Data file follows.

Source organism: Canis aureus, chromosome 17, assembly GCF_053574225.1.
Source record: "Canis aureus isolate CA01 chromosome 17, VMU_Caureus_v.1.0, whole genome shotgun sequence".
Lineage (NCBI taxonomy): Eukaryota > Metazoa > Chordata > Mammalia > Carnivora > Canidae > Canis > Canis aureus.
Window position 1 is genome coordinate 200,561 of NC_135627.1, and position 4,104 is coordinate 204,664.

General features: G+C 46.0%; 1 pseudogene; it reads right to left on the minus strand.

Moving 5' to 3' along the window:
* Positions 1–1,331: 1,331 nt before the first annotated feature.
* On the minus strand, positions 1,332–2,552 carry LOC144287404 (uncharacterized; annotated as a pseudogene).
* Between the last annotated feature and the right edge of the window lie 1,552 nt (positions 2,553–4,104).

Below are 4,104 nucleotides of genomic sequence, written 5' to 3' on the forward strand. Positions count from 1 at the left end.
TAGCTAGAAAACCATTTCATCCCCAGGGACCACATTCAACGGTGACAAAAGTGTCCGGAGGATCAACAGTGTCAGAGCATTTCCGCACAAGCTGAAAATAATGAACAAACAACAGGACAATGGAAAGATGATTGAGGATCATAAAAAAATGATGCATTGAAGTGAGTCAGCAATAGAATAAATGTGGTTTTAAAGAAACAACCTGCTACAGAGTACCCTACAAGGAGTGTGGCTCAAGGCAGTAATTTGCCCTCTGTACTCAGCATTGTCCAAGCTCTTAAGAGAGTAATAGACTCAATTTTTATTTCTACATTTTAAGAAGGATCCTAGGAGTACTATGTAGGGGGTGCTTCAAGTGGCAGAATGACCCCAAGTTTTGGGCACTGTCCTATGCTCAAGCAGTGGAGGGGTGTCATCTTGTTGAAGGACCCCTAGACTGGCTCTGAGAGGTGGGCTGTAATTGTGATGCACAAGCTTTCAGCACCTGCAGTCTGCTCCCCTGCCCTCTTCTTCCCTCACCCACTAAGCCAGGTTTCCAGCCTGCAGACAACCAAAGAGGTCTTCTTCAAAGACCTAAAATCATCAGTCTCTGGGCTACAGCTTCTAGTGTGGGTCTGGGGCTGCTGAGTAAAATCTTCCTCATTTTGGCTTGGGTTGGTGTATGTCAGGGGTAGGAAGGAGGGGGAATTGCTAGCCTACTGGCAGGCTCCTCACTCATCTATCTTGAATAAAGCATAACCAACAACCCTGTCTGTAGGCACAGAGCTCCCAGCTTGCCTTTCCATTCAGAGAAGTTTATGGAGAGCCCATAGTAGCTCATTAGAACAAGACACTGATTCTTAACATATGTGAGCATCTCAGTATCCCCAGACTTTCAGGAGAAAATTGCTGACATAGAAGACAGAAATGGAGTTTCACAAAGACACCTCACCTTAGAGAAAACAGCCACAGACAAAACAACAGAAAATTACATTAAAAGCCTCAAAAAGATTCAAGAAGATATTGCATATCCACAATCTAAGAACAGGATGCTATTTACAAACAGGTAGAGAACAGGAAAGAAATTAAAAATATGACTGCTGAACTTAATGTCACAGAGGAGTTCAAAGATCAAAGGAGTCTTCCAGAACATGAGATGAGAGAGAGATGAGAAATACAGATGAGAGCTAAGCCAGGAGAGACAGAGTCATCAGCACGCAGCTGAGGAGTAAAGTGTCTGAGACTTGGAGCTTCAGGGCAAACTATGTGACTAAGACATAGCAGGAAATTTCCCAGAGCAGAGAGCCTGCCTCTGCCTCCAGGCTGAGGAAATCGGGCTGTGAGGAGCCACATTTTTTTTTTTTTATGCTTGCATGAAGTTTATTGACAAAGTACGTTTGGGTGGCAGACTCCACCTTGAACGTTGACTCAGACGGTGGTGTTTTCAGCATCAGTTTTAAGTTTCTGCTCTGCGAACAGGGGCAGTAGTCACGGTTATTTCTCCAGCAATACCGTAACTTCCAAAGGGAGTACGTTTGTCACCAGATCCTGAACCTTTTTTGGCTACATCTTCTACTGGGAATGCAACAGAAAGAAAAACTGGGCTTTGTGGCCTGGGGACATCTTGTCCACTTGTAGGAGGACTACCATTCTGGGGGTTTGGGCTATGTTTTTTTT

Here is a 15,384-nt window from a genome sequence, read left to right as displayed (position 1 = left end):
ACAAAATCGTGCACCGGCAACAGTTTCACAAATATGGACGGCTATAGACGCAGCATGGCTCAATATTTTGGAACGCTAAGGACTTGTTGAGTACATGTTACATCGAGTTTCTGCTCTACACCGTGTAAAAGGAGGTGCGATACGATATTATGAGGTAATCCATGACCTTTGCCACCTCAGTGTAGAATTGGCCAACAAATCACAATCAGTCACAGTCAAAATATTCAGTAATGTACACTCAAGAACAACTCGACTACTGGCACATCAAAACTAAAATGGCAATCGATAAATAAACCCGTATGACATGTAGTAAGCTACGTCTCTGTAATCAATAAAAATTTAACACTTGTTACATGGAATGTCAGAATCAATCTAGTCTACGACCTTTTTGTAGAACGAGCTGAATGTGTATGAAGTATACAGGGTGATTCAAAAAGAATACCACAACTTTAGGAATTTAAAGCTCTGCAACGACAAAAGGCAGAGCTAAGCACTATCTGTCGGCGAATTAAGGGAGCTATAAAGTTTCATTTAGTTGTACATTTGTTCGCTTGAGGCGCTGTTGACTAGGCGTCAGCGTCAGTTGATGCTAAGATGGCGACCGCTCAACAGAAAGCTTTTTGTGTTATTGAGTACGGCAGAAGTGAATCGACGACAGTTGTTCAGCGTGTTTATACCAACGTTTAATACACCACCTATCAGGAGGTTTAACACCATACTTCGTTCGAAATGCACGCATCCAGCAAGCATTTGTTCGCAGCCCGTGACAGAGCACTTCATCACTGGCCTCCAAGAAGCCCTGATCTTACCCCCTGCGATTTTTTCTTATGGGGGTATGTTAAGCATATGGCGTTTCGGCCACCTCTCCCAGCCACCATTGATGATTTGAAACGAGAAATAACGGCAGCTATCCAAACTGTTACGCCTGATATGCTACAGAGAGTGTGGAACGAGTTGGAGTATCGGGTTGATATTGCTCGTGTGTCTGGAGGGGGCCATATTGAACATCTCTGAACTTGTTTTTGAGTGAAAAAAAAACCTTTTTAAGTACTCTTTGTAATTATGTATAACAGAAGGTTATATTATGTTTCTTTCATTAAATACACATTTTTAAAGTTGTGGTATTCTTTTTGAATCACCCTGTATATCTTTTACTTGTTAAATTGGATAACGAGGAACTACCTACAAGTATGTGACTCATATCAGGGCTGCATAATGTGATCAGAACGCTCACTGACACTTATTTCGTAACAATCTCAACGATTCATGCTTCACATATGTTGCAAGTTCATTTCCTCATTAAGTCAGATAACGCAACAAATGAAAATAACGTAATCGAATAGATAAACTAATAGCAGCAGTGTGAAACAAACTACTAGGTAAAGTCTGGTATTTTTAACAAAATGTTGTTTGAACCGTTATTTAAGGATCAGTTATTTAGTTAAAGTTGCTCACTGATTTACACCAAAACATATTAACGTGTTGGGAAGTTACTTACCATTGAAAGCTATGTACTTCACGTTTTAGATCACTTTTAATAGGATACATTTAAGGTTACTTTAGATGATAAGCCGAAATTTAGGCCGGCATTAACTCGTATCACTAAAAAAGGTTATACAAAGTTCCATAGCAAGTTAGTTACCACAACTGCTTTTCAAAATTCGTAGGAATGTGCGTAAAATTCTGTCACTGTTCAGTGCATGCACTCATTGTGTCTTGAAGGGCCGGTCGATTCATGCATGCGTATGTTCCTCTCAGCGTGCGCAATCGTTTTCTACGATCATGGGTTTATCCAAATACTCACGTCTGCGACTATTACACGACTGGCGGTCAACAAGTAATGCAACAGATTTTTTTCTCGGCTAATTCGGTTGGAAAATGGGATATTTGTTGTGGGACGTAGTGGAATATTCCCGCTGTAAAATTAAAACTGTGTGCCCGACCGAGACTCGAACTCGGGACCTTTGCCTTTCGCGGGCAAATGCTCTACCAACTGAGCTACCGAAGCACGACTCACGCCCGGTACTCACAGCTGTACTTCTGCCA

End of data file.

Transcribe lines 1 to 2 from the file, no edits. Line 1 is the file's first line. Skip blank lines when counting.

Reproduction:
Source organism: Canis aureus, chromosome 17, assembly GCF_053574225.1.
Source record: "Canis aureus isolate CA01 chromosome 17, VMU_Caureus_v.1.0, whole genome shotgun sequence".